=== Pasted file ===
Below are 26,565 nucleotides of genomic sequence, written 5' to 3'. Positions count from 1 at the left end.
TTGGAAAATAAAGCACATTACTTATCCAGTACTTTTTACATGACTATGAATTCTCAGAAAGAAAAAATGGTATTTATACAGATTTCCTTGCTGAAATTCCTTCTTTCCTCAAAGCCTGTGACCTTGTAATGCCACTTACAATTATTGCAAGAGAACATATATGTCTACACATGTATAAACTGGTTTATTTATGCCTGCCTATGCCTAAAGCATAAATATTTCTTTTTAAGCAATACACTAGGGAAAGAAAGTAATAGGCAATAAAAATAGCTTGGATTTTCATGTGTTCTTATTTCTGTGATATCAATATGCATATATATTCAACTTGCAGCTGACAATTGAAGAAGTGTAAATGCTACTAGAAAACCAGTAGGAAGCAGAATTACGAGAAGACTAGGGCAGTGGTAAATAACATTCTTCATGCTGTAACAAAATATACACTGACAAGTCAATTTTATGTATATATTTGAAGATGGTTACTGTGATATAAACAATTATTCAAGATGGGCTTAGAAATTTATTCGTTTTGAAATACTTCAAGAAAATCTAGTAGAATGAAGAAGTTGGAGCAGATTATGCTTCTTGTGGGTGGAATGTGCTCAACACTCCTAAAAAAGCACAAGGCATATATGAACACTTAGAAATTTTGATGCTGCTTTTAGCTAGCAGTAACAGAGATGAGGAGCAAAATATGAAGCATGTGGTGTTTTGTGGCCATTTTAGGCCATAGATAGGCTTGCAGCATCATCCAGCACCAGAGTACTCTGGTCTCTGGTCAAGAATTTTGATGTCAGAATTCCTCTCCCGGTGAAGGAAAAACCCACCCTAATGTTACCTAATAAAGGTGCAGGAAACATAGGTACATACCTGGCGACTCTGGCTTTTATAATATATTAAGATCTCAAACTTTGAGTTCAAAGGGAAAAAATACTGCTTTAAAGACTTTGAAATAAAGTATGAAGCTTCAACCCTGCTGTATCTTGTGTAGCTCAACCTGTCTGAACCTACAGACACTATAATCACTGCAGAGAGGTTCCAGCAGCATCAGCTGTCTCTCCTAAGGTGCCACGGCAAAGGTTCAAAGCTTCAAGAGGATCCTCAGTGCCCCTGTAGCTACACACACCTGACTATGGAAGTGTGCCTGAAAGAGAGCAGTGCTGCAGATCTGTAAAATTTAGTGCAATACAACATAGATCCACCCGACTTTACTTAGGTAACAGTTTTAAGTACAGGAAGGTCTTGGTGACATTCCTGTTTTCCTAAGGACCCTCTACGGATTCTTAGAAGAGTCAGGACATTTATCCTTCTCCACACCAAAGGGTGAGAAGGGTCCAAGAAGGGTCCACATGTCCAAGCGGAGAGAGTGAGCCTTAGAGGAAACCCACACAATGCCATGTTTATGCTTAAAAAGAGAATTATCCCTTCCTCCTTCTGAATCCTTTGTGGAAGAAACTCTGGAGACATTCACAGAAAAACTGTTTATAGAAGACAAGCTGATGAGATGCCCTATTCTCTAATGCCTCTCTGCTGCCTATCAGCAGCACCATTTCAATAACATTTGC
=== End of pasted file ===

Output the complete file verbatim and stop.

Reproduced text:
Below are 26,565 nucleotides of genomic sequence, written 5' to 3'. Positions count from 1 at the left end.
TTGGAAAATAAAGCACATTACTTATCCAGTACTTTTTACATGACTATGAATTCTCAGAAAGAAAAAATGGTATTTATACAGATTTCCTTGCTGAAATTCCTTCTTTCCTCAAAGCCTGTGACCTTGTAATGCCACTTACAATTATTGCAAGAGAACATATATGTCTACACATGTATAAACTGGTTTATTTATGCCTGCCTATGCCTAAAGCATAAATATTTCTTTTTAAGCAATACACTAGGGAAAGAAAGTAATAGGCAATAAAAATAGCTTGGATTTTCATGTGTTCTTATTTCTGTGATATCAATATGCATATATATTCAACTTGCAGCTGACAATTGAAGAAGTGTAAATGCTACTAGAAAACCAGTAGGAAGCAGAATTACGAGAAGACTAGGGCAGTGGTAAATAACATTCTTCATGCTGTAACAAAATATACACTGACAAGTCAATTTTATGTATATATTTGAAGATGGTTACTGTGATATAAACAATTATTCAAGATGGGCTTAGAAATTTATTCGTTTTGAAATACTTCAAGAAAATCTAGTAGAATGAAGAAGTTGGAGCAGATTATGCTTCTTGTGGGTGGAATGTGCTCAACACTCCTAAAAAAGCACAAGGCATATATGAACACTTAGAAATTTTGATGCTGCTTTTAGCTAGCAGTAACAGAGATGAGGAGCAAAATATGAAGCATGTGGTGTTTTGTGGCCATTTTAGGCCATAGATAGGCTTGCAGCATCATCCAGCACCAGAGTACTCTGGTCTCTGGTCAAGAATTTTGATGTCAGAATTCCTCTCCCGGTGAAGGAAAAACCCACCCTAATGTTACCTAATAAAGGTGCAGGAAACATAGGTACATACCTGGCGACTCTGGCTTTTATAATATATTAAGATCTCAAACTTTGAGTTCAAAGGGAAAAAATACTGCTTTAAAGACTTTGAAATAAAGTATGAAGCTTCAACCCTGCTGTATCTTGTGTAGCTCAACCTGTCTGAACCTACAGACACTATAATCACTGCAGAGAGGTTCCAGCAGCATCAGCTGTCTCTCCTAAGGTGCCACGGCAAAGGTTCAAAGCTTCAAGAGGATCCTCAGTGCCCCTGTAGCTACACACACCTGACTATGGAAGTGTGCCTGAAAGAGAGCAGTGCTGCAGATCTGTAAAATTTAGTGCAATACAACATAGATCCACCCGACTTTACTTAGGTAACAGTTTTAAGTACAGGAAGGTCTTGGTGACATTCCTGTTTTCCTAAGGACCCTCTACGGATTCTTAGAAGAGTCAGGACATTTATCCTTCTCCACACCAAAGGGTGAGAAGGGTCCAAGAAGGGTCCACATGTCCAAGCGGAGAGAGTGAGCCTTAGAGGAAACCCACACAATGCCATGTTTATGCTTAAAAAGAGAATTATCCCTTCCTCCTTCTGAATCCTTTGTGGAAGAAACTCTGGAGACATTCACAGAAAAACTGTTTATAGAAGACAAGCTGATGAGATGCCCTATTCTCTAATGCCTCTCTGCTGCCTATCAGCAGCACCATTTCAATAACATTTGC